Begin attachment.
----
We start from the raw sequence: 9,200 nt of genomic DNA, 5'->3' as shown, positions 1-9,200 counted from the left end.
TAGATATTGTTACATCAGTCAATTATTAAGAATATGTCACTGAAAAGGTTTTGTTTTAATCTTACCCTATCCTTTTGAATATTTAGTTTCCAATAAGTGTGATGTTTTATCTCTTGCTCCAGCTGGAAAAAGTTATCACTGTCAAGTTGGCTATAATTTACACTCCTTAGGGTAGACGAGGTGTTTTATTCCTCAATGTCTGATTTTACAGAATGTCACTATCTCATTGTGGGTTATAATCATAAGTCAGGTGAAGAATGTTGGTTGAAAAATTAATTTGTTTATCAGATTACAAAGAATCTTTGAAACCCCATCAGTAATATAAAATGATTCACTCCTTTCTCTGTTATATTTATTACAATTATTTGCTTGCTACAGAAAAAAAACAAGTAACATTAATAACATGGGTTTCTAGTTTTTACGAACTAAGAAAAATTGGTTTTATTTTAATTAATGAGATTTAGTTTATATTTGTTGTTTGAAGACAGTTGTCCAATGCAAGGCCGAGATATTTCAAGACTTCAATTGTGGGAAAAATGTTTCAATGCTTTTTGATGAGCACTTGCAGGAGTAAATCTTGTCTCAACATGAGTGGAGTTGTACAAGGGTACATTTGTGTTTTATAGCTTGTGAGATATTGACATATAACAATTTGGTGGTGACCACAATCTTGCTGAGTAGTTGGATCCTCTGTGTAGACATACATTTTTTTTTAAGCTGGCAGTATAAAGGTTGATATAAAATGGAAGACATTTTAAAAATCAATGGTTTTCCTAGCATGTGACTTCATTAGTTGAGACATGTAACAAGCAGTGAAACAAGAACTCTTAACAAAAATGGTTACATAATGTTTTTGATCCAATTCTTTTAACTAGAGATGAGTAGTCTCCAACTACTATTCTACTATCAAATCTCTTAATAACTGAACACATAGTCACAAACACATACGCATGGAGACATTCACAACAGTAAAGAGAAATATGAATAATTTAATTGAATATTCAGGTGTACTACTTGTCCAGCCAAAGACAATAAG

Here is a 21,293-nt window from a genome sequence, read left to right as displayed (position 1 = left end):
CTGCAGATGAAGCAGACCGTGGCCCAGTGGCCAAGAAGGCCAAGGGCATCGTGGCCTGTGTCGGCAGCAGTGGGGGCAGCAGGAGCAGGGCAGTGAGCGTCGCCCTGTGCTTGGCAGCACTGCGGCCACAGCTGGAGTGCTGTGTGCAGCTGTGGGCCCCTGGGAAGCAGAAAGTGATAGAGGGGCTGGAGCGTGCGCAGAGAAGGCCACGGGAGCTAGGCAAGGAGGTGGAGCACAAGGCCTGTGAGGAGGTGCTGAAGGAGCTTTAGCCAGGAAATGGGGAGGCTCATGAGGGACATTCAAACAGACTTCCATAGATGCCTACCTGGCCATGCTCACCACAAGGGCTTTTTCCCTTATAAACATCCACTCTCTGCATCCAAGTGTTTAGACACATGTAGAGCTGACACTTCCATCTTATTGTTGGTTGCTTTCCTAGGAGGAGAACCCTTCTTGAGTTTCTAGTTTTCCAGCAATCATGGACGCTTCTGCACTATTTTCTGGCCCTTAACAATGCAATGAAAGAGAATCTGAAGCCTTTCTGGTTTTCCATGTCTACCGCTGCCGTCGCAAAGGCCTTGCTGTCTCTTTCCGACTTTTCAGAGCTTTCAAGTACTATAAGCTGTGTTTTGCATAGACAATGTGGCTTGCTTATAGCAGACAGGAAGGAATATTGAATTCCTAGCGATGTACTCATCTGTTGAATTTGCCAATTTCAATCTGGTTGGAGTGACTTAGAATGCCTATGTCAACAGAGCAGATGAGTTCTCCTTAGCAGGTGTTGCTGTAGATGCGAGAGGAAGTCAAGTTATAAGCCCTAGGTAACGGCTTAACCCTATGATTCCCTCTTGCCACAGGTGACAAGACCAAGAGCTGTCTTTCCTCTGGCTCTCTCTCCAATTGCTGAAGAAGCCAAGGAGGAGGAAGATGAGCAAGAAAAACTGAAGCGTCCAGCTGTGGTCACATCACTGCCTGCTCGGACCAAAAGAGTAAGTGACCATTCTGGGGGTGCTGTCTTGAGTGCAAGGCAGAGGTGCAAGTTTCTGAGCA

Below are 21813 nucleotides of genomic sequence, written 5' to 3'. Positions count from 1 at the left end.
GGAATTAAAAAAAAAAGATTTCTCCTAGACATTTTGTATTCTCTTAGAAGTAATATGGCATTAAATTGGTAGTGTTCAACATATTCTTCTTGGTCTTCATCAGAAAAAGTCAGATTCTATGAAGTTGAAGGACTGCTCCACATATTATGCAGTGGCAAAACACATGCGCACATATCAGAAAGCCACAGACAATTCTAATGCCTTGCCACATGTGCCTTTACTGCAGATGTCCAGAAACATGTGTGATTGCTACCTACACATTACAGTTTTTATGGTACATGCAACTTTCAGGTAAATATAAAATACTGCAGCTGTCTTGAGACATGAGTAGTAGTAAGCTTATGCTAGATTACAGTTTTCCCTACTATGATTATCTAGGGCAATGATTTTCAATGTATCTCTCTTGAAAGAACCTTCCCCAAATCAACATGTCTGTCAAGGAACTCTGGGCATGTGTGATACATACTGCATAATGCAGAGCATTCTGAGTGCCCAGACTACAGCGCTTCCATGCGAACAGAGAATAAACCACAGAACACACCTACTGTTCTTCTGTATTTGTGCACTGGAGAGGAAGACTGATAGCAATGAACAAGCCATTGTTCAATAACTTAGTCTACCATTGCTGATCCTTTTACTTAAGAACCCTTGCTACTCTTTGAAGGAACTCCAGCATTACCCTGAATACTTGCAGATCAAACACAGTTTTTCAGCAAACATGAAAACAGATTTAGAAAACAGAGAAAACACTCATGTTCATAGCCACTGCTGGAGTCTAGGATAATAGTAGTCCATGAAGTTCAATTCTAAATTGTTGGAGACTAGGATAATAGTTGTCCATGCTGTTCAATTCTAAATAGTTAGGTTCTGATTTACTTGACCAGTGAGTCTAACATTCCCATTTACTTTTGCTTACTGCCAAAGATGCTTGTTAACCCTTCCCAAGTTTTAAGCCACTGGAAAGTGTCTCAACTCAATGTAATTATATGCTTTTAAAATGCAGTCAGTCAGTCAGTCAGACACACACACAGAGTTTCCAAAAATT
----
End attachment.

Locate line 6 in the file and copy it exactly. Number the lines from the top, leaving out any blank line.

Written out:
GGAATTAAAAAAAAAAGATTTCTCCTAGACATTTTGTATTCTCTTAGAAGTAATATGGCATTAAATTGGTAGTGTTCAACATATTCTTCTTGGTCTTCATCAGAAAAAGTCAGATTCTATGAAGTTGAAGGACTGCTCCACATATTATGCAGTGGCAAAACACATGCGCACATATCAGAAAGCCACAGACAATTCTAATGCCTTGCCACATGTGCCTTTACTGCAGATGTCCAGAAACATGTGTGATTGCTACCTACACATTACAGTTTTTATGGTACATGCAACTTTCAGGTAAATATAAAATACTGCAGCTGTCTTGAGACATGAGTAGTAGTAAGCTTATGCTAGATTACAGTTTTCCCTACTATGATTATCTAGGGCAATGATTTTCAATGTATCTCTCTTGAAAGAACCTTCCCCAAATCAACATGTCTGTCAAGGAACTCTGGGCATGTGTGATACATACTGCATAATGCAGAGCATTCTGAGTGCCCAGACTACAGCGCTTCCATGCGAACAGAGAATAAACCACAGAACACACCTACTGTTCTTCTGTATTTGTGCACTGGAGAGGAAGACTGATAGCAATGAACAAGCCATTGTTCAATAACTTAGTCTACCATTGCTGATCCTTTTACTTAAGAACCCTTGCTACTCTTTGAAGGAACTCCAGCATTACCCTGAATACTTGCAGATCAAACACAGTTTTTCAGCAAACATGAAAACAGATTTAGAAAACAGAGAAAACACTCATGTTCATAGCCACTGCTGGAGTCTAGGATAATAGTAGTCCATGAAGTTCAATTCTAAATTGTTGGAGACTAGGATAATAGTTGTCCATGCTGTTCAATTCTAAATAGTTAGGTTCTGATTTACTTGACCAGTGAGTCTAACATTCCCATTTACTTTTGCTTACTGCCAAAGATGCTTGTTAACCCTTCCCAAGTTTTAAGCCACTGGAAAGTGTCTCAACTCAATGTAATTATATGCTTTTAAAATGCAGTCAGTCAGTCAGTCAGACACACACACAGAGTTTCCAAAAATT